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The Immaculate Conception


Holy Days and Holidays

The holy day called the Solemnity of Mary, the Mother of God starts the year by celebrating the Virgin Mary. Catholics are reminded of the role that she played in the salvation story. All Christians celebrate the birth of Christ at Christmas, but a week later, Catholics also celebrate the role Mary played in the story by bringing Christ into the world. The holy day is celebrated on the first of January and in most countries, it is a holy day of obligation meaning that Catholics must attend Mass and recognize the importance of the day. The feast began in the East and was later picked up by the West. It has always been meant to celebrate Mary's motherhood. She is often referred to as 'Mother of God', which, when translated from Greek, also means God-bearer. The term is a way to assert the divinity of Christ to ensure that Mary, who was the mother of Jesus, is also considered to be the mother of God.


Solemnity of Mary, the Mother of God

The Solemnity of the Immaculate Conception of the Blessed Virgin Mary celebrates Mary's conception of Jesus without sin. The Blessed Virgin Mary was kept free of original sin from her moment of conception and was filled with the sanctifying grace normally conferred during baptism. This unique Catholic feast is a very old feast within the Church. It was celebrated across the church as early as the sixth century. Not only does it celebrate Jesus' conception within a virgin, but it also commemorates the death of Mary and her bodily assumption into Heaven. Mary was taken into heaven before her body could even begin to decay. This fact foreshadows the rest of the world's eventual bodily resurrection, which will take place at the end of time. This feast generally falls on either December 8th or 9th, depending on the station within the world.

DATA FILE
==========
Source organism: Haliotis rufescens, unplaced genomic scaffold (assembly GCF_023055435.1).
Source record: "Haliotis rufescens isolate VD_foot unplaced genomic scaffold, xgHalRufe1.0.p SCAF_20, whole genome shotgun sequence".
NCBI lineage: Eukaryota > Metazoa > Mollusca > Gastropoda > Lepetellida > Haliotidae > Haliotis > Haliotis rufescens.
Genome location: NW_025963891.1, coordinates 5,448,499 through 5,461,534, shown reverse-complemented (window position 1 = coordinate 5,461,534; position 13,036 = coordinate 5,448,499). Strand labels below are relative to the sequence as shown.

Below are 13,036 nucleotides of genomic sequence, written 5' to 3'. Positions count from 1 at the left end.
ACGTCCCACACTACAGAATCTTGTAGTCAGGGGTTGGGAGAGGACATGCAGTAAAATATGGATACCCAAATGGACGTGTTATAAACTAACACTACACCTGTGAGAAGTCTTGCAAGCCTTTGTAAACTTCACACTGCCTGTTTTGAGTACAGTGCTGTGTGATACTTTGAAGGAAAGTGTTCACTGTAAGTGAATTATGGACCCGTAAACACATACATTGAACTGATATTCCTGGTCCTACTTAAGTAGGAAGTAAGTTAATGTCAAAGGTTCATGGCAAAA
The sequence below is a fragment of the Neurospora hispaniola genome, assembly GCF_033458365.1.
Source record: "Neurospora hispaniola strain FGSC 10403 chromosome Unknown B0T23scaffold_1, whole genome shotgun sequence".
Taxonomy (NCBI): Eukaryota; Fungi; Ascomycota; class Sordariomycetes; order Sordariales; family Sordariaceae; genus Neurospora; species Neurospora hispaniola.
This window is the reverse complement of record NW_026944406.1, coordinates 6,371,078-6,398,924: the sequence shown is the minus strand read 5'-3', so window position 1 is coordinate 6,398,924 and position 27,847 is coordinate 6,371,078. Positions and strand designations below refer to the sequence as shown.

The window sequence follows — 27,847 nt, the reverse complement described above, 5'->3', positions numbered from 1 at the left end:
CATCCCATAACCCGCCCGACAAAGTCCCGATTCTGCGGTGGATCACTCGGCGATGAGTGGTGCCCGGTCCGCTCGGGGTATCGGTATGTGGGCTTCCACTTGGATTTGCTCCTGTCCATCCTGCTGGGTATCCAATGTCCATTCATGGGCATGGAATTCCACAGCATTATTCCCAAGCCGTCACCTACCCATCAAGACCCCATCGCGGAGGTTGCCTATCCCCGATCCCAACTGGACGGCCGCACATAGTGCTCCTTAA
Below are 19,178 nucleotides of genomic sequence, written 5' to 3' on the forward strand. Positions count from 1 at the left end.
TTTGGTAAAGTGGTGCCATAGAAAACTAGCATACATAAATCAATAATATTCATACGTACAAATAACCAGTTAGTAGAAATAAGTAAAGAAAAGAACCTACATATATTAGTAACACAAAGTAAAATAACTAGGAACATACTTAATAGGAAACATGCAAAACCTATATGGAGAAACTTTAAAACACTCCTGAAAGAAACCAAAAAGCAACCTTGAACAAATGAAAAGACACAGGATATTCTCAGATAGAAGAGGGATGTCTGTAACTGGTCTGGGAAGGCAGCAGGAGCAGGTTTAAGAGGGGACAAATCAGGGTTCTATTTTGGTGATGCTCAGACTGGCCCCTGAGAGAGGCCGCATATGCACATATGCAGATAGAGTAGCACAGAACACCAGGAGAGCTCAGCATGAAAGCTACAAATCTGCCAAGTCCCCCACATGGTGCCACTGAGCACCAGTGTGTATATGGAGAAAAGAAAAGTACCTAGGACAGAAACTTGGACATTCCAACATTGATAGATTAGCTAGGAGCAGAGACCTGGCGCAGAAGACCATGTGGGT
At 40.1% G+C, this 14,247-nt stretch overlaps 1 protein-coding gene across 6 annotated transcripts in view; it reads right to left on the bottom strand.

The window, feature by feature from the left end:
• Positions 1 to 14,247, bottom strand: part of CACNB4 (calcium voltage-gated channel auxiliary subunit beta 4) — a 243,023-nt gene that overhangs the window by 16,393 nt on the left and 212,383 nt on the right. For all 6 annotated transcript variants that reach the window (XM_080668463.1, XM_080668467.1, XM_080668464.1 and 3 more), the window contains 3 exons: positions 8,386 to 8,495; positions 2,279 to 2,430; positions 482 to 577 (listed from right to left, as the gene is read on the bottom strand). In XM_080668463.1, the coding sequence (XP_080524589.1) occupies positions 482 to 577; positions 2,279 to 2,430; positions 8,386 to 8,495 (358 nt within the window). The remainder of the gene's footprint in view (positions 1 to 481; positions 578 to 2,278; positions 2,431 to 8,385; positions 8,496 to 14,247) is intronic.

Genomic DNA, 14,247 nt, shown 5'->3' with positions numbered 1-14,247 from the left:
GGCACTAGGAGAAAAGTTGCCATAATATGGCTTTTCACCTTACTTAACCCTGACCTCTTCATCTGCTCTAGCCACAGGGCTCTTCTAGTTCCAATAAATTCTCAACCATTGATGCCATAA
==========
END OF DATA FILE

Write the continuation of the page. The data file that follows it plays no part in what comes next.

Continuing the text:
The Solemnity of the Immaculate Conception

The Solemnity of Corpus Christi is often called the Feast of the Body and Blood of Christ today. This celebration dates back to the 13th century, but it actually celebrates something much older: the institution of the Sacrament of Holy Communion at the Last Supper on Holy Thursday. Some Lutheran and Anglican churches commemorate this particular holy day as well. The celebration itself does not highlight a particular event the life of Christ, but rather it celebrates the actually Body of Christ as it is consecrated during Mass. Corpus Christi is held on the Thursday after the Trinity Sunday, though some churches choose to move it to the following Sunday. Celebrating the holy day on Thursday associates it closer to the Last Supper. This feast first appeared on Christian calendars because of petitions that ran through the churches in the 13th century. Today is it one of the well-known Catholic holy days.


Solemnity of St. Joseph, Husband of the Blessed Virgin Mary

The Solemnity of St. Joseph, Husband of the Blessed Virgin Mary, celebrates the life of the foster father of Jesus Christ. St. Joseph was the husband of the Virgin Mary and therefore, the foster father to Christ. Joseph was likely born in Bethlehem and he probably died in Nazareth. He had an important role in God's overall salvation plan because he legally placed Jesus in the line of David, the line in which the prophets had predicted the Messiah would be born. Joseph acted as father and guardian to Jesus and though none of his words are recorded in the gospels, he was later venerated by some of the great Christians of the Middle Ages. At that time, Joseph became a patron saint who protected the universal family.